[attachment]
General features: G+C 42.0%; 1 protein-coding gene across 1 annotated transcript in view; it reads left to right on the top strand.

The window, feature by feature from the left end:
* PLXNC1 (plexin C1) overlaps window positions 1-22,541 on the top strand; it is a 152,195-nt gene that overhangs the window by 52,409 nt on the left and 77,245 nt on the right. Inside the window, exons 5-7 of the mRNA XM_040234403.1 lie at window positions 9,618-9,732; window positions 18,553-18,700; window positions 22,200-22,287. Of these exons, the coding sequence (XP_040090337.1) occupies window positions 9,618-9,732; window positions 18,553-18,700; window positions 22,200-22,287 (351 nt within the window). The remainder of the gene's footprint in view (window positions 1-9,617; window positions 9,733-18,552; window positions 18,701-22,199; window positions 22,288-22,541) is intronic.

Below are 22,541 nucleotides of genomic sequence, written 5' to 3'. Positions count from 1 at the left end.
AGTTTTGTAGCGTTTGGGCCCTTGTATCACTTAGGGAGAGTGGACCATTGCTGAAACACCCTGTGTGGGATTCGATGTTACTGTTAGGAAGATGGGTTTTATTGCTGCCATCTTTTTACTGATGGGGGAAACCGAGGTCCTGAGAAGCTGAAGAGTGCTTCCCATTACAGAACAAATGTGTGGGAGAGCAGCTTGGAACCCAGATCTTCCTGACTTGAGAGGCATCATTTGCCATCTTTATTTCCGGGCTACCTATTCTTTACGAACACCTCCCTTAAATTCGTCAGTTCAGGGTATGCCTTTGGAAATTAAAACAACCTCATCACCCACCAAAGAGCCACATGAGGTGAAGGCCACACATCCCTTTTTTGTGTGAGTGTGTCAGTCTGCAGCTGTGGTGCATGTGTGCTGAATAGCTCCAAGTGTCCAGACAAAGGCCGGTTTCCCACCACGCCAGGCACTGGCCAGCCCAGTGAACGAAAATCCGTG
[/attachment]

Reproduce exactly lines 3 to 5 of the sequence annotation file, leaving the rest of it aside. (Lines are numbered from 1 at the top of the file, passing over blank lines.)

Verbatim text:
* PLXNC1 (plexin C1) overlaps window positions 1-22,541 on the top strand; it is a 152,195-nt gene that overhangs the window by 52,409 nt on the left and 77,245 nt on the right. Inside the window, exons 5-7 of the mRNA XM_040234403.1 lie at window positions 9,618-9,732; window positions 18,553-18,700; window positions 22,200-22,287. Of these exons, the coding sequence (XP_040090337.1) occupies window positions 9,618-9,732; window positions 18,553-18,700; window positions 22,200-22,287 (351 nt within the window). The remainder of the gene's footprint in view (window positions 1-9,617; window positions 9,733-18,552; window positions 18,701-22,199; window positions 22,288-22,541) is intronic.

Below are 22,541 nucleotides of genomic sequence, written 5' to 3'. Positions count from 1 at the left end.
AGTTTTGTAGCGTTTGGGCCCTTGTATCACTTAGGGAGAGTGGACCATTGCTGAAACACCCTGTGTGGGATTCGATGTTACTGTTAGGAAGATGGGTTTTATTGCTGCCATCTTTTTACTGATGGGGGAAACCGAGGTCCTGAGAAGCTGAAGAGTGCTTCCCATTACAGAACAAATGTGTGGGAGAGCAGCTTGGAACCCAGATCTTCCTGACTTGAGAGGCATCATTTGCCATCTTTATTTCCGGGCTACCTATTCTTTACGAACACCTCCCTTAAATTCGTCAGTTCAGGGTATGCCTTTGGAAATTAAAACAACCTCATCACCCACCAAAGAGCCACATGAGGTGAAGGCCACACATCCCTTTTTTGTGTGAGTGTGTCAGTCTGCAGCTGTGGTGCATGTGTGCTGAATAGCTCCAAGTGTCCAGACAAAGGCCGGTTTCCCACCACGCCAGGCACTGGCCAGCCCAGTGAACGAAAATCCGTG